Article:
- Last Updated on Wednesday, 15 September 2010 05:00
- Published on Wednesday, 15 September 2010 05:00
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School Board estimates costs at $9.6 million plus design & engineering
The King George School Board this week took a look at the four options presented last month for renovations proposed for Potomac Elementary School (PES).
The firm of Crabtree Rohrbaugh & Associates had presented an extensive study on Aug. 3 at a joint meeting with the Board of Supervisors.
At this week’s meeting on Sept. 13 the discussion resulted in narrowing the four options to two. Those options are listed in the study as Option 2 and Option 3, both estimated at $9,646,672 for construction costs.
School Board members asked Superintendent Candace Brown to put that cost into their upcoming Capital Improvement Program (CIP) request to the county.
In the current CIP for this fiscal year, there is county funding of $220,000 earmarked to go toward engineering and design of the project, which might not be enough to cover that cost.
Prior to going forward with engineering and design, one of the two current options must next be selected.
In addition, prior to design, it is customary for the county to identify a source of funding for the future renovations and/or construction to go forward.
POTOMAC ELEMENTARY SCHOOL
PES, which is located in Dahlgren on a site containing 11.737 acres, contains about 35 classrooms along with resource rooms and the usual additional spaces that support instruction at an elementary school, including space for such uses as administrative offices, gymnasium, library, cafeteria and kitchen, among others.
The study indicates the current replacement value of the school at $12.92 million.
Currently, grades K-2 are housed in the 1991 section, with third and fifth grades housed in the 1970s section and fourth and sixth grades in the original 1950s section.
The student capacity is noted at 708 students. As of this week, the school has an enrollment of 603 students.
Both options 2 & 3 include various site improvements, building code and accessibility modifications and complete upgrades to the mechanical, plumbing and electrical building systems.
RENOVATION OPTION 2
This option would include an addition of six new classrooms tacked onto four separate locations around the building to increase the size by 8,250 square feet. It would provide interior doors on the corridors adjacent to the main office entrance and in some other locations of the school. Interior renovations to the 1950s section would result in increasing the size of the art room and also creating a larger computer lab in that section of the building.
RENOVATION OPTION 3
This option would also increase the size of the building by 8,250 square feet to include an addition of five new classrooms tacked onto three separate locations around the building.
This option differs by proposing construction of a new main office area at the entrance near the existing music room on the Potomac Drive side of the school.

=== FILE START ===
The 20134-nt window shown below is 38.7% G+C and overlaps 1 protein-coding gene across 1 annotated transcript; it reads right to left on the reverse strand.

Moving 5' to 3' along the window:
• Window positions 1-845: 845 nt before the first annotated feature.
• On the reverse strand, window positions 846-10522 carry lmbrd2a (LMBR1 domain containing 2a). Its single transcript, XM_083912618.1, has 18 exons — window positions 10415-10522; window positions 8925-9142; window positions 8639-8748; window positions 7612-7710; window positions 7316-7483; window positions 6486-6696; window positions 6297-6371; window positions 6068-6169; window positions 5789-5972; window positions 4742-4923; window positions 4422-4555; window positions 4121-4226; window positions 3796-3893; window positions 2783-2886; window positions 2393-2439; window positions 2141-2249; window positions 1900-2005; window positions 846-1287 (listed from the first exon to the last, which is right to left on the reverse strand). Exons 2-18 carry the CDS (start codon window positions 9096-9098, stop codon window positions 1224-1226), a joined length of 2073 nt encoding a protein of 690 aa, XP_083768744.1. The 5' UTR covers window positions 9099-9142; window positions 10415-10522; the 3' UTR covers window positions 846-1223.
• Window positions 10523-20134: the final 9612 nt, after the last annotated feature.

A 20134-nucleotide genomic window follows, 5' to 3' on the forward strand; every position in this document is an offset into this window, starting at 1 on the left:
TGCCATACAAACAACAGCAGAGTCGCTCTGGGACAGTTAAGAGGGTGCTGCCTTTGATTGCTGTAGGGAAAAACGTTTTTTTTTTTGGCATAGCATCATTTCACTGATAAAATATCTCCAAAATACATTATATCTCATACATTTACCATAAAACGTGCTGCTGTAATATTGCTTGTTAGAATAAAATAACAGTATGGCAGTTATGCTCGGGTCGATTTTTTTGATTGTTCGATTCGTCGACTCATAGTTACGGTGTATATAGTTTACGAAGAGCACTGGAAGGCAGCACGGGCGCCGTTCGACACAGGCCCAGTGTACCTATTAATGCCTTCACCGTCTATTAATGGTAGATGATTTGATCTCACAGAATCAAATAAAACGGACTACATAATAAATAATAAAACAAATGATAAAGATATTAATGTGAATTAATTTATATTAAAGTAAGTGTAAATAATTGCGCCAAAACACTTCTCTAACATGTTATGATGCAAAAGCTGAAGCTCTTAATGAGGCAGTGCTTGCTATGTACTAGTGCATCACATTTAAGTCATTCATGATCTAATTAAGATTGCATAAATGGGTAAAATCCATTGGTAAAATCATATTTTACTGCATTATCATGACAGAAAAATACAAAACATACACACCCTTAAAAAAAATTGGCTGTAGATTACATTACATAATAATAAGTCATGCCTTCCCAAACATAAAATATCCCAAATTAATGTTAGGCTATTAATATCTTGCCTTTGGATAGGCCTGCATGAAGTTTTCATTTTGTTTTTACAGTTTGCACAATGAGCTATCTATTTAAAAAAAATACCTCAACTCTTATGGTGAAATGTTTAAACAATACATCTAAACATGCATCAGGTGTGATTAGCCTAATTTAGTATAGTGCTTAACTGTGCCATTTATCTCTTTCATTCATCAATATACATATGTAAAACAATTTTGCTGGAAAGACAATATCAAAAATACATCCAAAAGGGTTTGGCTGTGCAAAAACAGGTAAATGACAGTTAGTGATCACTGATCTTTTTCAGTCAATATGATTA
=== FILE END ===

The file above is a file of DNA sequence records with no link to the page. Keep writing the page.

As with Option 2, it would also provide interior doors on the corridors adjacent to the existing main office entrance and in some other locations of the school.
Other interior renovations to the 1950s section would result in increasing the size of the art room and also creating a larger computer lab in that section of the building, along with additional room reconfiguration in that section.
18-MONTH RENOVATION TIMETABLE WITH TRAILERS NEEDED
Renovation of the school building is estimated to take about 18 months, whichever option is selected.
It was suggested that the best time to start renovations would be in the spring, span two summers, with completion planned at the end of the second summer for that fall’s school start up.
That means that if renovations began in spring 2011, they would be anticipated to be completed in time for start of school in 2013.
Modular classrooms (trailers) would be needed during the renovation time frame, with students moved out of about an eight-classroom section at a time during the rolling renovation phasing.
ANOTHER MEETING WANTED WITH SUPERVISORS
School Board members also decided they wanted to again ask for another joint meeting with the Board of Supervisors to talk about a timetable for the proposed PES renovations in conjunction with possible future use of the mothballed former middle school building.
They want an additional meeting prior to the next quarterly meeting with supervisors, which is slated for November or December.
Brown is shopping the closed former middle school building around to see if it can be leased next year for training by a Navy group or other government entity or contractor firm.
Brown said at this week’s meeting, “Right now, the old middle school is being seriously considered for use by several companies for office space.”
Brown added, “They are going to have to bring that building almost into pristine shape before we can make that into a training site.”
School Board member Mike Rose wanted to know who would pay for the renovations.
Brown said she wasn’t sure, but maybe a portion by the county and the rest by the group seeking to lease.
The building is said to need a new well estimated at $140,475 and a HVAC system estimated at $1.6 million.